Breastfeeding may seem like it should come naturally to new moms once they’ve given birth, but it’s also a skill that, like many things in life, requires practice. If you’re pregnant and this is your first go at breastfeeding, don’t stress! Here are some common breastfeeding FAQs to help calm those nerves.
The first question that probably crosses most soon-to-be-mothers’ minds is how does breastfeeding benefit the baby? Breastfeeding benefits your baby in the following ways:
Breast milk has the right amount of sugar, fat, water, protein, and minerals necessary for a baby’s growth and development. As your baby grows, your breast milk changes to accommodate to the baby’s fluctuating nutritional needs. Breast milk is easier to digest as opposed to formula. Breast milk carries antibodies that protect infants from diarrhea, ear infections, respiratory illnesses, allergies, etc. Infants who are breastfed have a lower chance of facing sudden infant death syndrome (SIDS). Any amount of breastfeeding helps lower this risk. If your baby is born preterm, breast milk can actually help lessen the risk of many of the short-term and long-term health issues that preterm babies go through, like necrotizing enterocolitis or other infections.
With this being said, another important question would be how does breastfeeding benefit you? Breastfeeding benefits you in the following ways:
Breastfeeding burns about 500 calories per day, which could make it easier to lose that weight you gain during pregnancy. Women who breastfeed for longer periods of time have lower rates of type 2 diabetes, high blood pressure, and heart disease. Women who breastfeed have lower rates of breast cancer and ovarian cancer. Breastfeeding releases the hormone oxytocin that makes the uterus contract. This helps the uterus revert back to its regular size faster and can subside the amount of bleeding you experience after giving birth.
Now you know the benefits of breastfeeding for both you and your baby, but how long should a mother breastfeed? It is recommended that infants be exclusively breastfed for about the initial 6 months of life, followed by continuous breastfeeding combined with the introduction of appropriate complementary foods for a year or so. The more time an infant is breastfed, the better protection from certain illnesses and long-term diseases there is. However, any amount of breastfeeding has benefits so don’t stress if you do not reach your original duration goals.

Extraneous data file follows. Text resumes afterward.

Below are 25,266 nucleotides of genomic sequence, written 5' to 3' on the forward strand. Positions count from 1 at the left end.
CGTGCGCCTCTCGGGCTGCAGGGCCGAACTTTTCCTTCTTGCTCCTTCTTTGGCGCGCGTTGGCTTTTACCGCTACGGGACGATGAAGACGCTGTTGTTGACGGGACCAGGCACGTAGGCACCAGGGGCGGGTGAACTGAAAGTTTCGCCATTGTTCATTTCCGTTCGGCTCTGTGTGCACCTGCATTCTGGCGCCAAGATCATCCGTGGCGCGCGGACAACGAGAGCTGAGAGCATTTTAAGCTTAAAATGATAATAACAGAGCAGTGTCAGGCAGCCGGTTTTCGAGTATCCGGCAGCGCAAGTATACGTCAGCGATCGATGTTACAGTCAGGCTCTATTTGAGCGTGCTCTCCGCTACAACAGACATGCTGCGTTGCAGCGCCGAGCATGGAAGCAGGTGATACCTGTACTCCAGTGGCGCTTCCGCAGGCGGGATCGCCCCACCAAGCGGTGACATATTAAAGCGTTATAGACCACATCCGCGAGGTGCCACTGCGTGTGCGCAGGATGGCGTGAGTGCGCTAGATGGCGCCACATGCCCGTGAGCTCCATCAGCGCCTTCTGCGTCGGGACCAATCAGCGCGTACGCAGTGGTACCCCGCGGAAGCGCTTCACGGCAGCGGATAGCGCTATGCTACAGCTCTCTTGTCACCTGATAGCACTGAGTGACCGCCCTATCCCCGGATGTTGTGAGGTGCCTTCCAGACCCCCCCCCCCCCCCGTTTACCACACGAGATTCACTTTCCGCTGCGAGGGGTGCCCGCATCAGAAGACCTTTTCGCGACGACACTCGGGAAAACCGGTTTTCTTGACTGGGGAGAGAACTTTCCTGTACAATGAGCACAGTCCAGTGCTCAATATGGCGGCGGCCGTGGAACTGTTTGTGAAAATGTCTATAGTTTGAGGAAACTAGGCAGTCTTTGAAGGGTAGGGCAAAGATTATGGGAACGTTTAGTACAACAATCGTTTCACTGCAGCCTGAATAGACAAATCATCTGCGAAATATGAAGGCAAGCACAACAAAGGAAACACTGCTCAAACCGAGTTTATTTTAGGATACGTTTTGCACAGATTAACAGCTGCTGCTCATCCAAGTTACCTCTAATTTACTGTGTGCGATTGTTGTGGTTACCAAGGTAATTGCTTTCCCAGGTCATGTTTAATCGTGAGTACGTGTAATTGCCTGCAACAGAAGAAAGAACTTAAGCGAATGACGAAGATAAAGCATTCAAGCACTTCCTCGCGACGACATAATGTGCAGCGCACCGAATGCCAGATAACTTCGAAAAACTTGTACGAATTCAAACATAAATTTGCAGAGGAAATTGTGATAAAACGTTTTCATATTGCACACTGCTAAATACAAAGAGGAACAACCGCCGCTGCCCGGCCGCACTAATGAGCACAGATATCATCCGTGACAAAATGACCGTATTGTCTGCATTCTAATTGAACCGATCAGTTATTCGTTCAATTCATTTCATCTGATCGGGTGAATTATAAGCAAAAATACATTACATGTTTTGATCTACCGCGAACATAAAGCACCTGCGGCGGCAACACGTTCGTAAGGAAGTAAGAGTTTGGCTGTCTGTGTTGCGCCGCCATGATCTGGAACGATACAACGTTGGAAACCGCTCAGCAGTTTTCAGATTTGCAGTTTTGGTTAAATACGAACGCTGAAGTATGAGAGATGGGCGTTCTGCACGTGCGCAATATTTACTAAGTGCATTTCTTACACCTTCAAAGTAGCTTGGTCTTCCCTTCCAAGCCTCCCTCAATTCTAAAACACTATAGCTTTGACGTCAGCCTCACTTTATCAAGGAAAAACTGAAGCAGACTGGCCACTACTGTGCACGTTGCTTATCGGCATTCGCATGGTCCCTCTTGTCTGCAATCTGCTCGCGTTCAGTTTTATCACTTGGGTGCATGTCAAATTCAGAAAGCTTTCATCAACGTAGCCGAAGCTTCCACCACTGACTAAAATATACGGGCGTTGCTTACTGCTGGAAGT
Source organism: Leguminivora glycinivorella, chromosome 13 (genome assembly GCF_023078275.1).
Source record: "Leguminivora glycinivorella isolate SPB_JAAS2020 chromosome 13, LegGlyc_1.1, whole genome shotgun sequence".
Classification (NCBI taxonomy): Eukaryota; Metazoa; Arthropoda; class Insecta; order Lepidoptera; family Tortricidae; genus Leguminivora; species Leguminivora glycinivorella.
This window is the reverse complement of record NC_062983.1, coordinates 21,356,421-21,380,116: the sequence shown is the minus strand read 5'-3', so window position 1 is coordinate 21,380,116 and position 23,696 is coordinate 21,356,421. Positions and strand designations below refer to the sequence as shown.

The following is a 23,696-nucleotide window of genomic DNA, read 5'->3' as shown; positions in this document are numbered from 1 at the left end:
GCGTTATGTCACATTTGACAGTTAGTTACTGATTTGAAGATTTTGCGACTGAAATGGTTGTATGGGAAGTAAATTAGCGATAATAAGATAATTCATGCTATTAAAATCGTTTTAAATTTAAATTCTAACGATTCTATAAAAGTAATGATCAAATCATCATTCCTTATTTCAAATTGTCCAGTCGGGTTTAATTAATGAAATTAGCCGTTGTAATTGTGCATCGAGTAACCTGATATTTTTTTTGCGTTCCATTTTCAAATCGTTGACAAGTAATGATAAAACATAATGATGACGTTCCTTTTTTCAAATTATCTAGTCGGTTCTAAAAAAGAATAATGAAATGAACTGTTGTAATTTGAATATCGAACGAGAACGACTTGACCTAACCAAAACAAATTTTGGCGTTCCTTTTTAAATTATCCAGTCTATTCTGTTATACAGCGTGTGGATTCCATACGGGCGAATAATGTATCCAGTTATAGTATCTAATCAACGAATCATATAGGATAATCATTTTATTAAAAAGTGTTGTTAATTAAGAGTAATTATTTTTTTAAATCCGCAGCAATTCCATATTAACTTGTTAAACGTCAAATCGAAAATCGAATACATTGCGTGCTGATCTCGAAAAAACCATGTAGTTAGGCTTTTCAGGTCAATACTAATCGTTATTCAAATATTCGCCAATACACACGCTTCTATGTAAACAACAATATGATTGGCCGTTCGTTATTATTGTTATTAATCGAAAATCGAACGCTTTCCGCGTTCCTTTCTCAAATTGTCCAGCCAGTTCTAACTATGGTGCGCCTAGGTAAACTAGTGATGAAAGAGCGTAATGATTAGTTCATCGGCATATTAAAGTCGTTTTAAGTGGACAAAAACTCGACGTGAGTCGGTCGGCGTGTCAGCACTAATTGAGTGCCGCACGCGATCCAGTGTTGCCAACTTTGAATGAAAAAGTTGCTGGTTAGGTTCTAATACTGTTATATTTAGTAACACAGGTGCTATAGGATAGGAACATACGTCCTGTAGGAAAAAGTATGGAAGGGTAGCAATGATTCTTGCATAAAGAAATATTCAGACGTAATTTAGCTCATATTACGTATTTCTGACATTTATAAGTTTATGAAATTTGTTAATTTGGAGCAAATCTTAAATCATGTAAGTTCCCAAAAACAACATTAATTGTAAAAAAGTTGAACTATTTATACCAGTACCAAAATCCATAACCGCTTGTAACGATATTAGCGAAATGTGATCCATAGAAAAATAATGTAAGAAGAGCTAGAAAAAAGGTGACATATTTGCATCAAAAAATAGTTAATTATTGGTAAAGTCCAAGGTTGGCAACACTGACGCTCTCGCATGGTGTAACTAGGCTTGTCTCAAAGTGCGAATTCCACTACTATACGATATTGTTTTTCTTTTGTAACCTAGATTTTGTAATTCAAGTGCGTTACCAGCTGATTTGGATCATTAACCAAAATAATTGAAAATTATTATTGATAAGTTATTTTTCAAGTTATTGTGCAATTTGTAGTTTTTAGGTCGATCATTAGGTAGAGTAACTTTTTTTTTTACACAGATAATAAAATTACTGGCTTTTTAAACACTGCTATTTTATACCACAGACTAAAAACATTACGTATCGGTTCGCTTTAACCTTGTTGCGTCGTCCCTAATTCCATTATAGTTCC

The longer a woman breastfeeds (combined breastfeeding of all her kids), the greater the benefits to her health as well. Children should be introduced to foods besides breast milk or infant formula when they’re about 6 months old.
When should you start to breastfeed? Most healthy newborns are ready to breastfeed within the first hour after birth. Hold your baby directly against your bare skin right after birth. Doing so will trigger reflexes that help your baby to latch onto to your breast. As your baby latches on and starts to breastfeed intently, you may feel a tingly pins-and-needles sensation. Not all babies latch on within the first hour. Don’t worry if your baby takes a little longer.
How will you know when your baby’s hungry? When babies are hungry, they’ll nuzzle against your breast, suck on their hands, flex their arms and fingers, and clench their fists. Crying is typically a late sign of hunger. Once they’re full, they relax their arms, legs, and hands and close their eyes.
How will you know your baby is getting enough milk? Your baby’s tummy is very tiny, and breast milk empties from a baby’s stomach more quickly than formula. Based on those reasons alone, you’re looking at having to breastfeed at least 8 to 12 times within 24 hours throughout the first weeks of your baby’s life. If it’s been over 4 hours since the last feeding, you might have to wake up your baby to feed them. Once your breast milk transitions from colostrum to mature milk, your baby will soak at least six diapers a day with urine and have at least three bowel movements a day. After 10 days, your baby should be back up to near birth weight. Although breastfeeding works for most women, it may not work for everyone.
What are the different stages of breast milk, and how can they be distinguished? Breast milk has three different and distinct stages: colostrum, transitional milk, and mature milk. Colostrum is the first stage of breast milk. It happens throughout pregnancy and lasts for several days after birth. It looks either yellowish or creamy in color. It’s also a lot thicker than the milk that’s produced later in breastfeeding. Colostrum is high in protein, fat-soluble vitamins, minerals, and immunoglobulins. Immunoglobulins are antibodies that transfer from the momma to the baby and give off passive immunity for the baby, protecting them from bacterial and viral illnesses. Two to four days after birth, colostrum will be replenished by transitional milk.
Transitional milk comes after colostrum and lasts for roughly two weeks. It is comprised of high contents of fat, lactose, and water-soluble vitamins, and has more calories than colostrum.
Mature milk is the last of the milk that’s produced. 90% of it is water, which is imperative to keep the infant hydrated. The other 10% is made up of carbohydrates, proteins, and fats that are essential for both growth and energy.
If this is your first time with breastfeeding, you don’t have to figure it all out on your own. Dr. Ghea, a top female obgyn in Fort Lauderdale, will happily go over all the breastfeeding concerns you may have while also providing you with other necessary women’s health tips, and can help you plan accordingly for a productive start to breastfeeding.
Call 954-473-2011 to request an appointment with her offices at Westside OB/GYN Group or fill out an online request today!